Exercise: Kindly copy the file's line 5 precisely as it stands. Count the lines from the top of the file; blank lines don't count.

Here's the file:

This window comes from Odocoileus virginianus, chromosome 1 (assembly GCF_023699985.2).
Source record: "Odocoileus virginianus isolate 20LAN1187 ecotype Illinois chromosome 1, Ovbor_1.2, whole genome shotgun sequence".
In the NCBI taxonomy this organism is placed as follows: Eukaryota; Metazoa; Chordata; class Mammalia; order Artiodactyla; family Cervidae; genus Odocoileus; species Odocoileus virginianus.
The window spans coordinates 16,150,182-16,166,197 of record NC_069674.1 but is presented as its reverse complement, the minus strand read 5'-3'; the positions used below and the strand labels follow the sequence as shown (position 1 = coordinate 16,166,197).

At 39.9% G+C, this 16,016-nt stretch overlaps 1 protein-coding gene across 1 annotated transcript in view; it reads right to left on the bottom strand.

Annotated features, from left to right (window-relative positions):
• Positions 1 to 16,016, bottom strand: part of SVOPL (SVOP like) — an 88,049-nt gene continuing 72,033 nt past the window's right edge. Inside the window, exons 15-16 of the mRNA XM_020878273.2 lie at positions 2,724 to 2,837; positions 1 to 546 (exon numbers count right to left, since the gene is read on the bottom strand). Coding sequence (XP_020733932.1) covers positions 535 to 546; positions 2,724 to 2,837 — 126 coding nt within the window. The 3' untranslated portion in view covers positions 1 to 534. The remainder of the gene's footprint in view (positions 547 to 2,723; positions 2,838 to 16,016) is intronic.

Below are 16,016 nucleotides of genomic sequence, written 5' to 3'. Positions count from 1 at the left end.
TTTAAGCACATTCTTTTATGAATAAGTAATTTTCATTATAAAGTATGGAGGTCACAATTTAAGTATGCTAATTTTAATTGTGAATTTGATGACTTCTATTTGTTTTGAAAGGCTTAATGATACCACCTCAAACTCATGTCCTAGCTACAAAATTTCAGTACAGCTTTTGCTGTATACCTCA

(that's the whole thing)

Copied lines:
At 39.9% G+C, this 16,016-nt stretch overlaps 1 protein-coding gene across 1 annotated transcript in view; it reads right to left on the bottom strand.